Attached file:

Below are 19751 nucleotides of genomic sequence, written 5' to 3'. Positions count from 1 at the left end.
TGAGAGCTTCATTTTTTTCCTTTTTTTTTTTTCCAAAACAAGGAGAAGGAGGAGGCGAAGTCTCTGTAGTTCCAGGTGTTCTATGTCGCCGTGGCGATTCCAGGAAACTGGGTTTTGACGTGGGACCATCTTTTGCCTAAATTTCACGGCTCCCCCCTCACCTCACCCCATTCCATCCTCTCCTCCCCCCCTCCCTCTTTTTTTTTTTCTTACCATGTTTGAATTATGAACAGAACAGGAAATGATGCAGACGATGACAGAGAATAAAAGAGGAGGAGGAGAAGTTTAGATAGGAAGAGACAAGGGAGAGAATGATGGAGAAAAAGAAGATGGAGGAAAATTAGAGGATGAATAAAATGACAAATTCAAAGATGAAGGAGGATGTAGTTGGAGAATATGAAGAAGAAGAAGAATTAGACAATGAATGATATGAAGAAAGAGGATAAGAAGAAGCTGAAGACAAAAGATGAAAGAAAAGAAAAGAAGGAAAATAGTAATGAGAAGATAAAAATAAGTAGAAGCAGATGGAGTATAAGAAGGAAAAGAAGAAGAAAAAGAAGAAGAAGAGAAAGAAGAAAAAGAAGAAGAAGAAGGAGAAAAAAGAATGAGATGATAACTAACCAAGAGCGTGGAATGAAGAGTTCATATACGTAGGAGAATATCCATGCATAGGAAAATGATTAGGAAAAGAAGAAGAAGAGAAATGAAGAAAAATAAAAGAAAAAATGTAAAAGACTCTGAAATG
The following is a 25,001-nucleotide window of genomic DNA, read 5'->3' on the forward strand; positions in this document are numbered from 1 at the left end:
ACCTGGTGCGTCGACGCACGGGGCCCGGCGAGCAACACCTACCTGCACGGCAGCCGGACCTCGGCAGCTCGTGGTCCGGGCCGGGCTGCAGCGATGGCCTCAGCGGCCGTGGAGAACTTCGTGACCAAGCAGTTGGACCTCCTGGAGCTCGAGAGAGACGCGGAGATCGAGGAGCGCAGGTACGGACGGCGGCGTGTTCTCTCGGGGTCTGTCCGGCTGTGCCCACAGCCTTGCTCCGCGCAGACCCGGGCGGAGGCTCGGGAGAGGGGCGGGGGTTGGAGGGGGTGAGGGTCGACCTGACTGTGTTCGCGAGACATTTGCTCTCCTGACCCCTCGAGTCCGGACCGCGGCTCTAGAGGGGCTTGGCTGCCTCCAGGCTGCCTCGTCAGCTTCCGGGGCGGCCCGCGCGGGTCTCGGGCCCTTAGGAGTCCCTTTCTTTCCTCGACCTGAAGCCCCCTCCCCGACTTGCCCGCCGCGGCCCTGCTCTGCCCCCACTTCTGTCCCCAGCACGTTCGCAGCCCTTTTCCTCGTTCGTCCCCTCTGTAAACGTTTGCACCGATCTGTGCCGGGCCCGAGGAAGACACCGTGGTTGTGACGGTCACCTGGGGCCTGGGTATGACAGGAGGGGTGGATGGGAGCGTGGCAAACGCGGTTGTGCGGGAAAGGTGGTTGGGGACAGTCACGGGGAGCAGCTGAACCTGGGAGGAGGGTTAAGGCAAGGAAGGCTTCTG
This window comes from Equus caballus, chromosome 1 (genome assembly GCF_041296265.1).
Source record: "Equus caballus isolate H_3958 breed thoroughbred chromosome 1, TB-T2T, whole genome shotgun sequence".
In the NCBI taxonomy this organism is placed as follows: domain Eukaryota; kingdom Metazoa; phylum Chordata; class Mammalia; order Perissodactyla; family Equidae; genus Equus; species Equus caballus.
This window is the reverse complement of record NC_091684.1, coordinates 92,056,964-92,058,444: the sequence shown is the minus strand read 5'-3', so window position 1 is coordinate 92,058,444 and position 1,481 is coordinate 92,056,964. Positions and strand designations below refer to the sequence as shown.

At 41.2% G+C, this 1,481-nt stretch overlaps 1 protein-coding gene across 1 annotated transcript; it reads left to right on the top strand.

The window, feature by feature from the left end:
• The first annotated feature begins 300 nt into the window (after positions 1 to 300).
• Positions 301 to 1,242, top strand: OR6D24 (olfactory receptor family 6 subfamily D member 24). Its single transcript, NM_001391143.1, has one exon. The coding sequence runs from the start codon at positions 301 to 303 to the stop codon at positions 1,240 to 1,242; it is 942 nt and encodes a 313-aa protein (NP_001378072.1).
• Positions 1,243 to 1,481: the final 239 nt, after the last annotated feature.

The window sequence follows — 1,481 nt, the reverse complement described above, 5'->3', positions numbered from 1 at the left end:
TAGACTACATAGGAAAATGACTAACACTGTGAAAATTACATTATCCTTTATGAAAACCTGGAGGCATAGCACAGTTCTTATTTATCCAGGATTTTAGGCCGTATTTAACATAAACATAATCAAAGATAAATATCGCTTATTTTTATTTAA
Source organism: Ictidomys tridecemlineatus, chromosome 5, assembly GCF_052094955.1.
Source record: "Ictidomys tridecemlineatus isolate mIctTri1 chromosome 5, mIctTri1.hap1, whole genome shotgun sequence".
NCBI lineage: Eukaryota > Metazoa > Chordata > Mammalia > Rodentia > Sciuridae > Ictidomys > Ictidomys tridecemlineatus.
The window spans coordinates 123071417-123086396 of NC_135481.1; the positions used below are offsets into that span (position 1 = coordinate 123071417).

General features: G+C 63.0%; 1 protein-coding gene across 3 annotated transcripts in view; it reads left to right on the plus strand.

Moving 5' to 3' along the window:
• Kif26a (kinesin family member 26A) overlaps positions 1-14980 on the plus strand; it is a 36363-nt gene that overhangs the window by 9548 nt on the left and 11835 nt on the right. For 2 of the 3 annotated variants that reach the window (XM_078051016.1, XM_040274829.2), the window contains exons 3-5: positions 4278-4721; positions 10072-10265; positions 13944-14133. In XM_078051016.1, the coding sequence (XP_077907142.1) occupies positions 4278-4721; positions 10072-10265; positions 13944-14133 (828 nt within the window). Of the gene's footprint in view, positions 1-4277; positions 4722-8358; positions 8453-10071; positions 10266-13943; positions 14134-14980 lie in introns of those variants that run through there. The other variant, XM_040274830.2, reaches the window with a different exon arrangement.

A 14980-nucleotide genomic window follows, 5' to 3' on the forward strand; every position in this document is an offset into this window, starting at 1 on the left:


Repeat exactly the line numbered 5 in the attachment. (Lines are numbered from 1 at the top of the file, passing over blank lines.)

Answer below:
This window comes from Equus caballus, chromosome 1 (genome assembly GCF_041296265.1).